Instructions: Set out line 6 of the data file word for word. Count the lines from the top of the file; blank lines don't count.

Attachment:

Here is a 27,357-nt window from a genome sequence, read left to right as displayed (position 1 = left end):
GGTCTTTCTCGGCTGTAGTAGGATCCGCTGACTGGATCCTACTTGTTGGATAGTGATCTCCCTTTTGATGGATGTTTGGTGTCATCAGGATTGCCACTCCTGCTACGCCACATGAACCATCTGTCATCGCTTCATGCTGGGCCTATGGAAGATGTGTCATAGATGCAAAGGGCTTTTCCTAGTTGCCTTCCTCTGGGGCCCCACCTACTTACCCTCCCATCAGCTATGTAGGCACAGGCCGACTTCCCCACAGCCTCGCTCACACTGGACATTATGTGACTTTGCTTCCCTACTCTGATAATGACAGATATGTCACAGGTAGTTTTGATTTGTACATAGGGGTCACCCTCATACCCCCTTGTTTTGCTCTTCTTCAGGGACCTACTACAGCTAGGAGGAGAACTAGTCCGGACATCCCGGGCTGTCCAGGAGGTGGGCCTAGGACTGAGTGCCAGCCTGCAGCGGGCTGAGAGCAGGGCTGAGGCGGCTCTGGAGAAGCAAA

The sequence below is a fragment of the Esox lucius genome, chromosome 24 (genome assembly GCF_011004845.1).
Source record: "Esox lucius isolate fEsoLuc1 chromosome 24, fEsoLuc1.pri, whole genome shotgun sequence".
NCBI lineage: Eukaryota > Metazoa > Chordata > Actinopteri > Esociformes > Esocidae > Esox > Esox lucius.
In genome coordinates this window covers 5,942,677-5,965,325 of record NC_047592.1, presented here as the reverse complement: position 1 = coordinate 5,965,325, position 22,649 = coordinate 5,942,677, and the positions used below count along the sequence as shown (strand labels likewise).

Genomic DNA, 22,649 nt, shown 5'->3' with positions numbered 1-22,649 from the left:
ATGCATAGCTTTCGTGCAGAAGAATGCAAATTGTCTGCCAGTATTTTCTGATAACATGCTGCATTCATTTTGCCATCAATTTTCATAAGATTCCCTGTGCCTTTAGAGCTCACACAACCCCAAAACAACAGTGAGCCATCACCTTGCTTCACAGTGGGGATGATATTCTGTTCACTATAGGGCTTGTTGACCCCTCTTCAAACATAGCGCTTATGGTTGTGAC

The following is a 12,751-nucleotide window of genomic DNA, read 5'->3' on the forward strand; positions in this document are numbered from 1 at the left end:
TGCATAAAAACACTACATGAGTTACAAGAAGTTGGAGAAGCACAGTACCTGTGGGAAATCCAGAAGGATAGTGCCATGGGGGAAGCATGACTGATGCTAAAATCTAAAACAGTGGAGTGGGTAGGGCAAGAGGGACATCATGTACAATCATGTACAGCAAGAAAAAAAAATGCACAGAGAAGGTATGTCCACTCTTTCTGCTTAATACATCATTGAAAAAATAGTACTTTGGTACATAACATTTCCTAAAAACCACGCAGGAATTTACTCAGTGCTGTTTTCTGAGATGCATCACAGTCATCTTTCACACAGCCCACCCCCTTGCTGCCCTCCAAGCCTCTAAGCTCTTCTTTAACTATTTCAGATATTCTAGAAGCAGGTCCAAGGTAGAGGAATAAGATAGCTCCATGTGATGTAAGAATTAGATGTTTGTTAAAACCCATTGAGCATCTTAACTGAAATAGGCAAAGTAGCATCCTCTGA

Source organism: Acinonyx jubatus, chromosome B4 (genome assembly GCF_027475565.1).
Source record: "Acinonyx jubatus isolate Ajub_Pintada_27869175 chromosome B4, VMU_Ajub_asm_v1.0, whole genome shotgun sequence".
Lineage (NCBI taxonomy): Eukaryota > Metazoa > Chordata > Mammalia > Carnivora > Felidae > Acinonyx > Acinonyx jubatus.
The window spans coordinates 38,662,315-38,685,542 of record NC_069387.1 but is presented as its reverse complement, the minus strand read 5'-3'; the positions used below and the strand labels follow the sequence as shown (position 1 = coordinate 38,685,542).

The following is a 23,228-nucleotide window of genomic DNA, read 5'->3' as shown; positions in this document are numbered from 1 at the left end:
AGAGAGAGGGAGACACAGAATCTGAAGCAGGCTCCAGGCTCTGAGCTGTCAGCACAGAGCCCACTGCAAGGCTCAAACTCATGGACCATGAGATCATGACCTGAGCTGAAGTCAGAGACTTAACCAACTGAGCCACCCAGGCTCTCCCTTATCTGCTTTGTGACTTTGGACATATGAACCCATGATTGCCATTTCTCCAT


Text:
In genome coordinates this window covers 5,942,677-5,965,325 of record NC_047592.1, presented here as the reverse complement: position 1 = coordinate 5,965,325, position 22,649 = coordinate 5,942,677, and the positions used below count along the sequence as shown (strand labels likewise).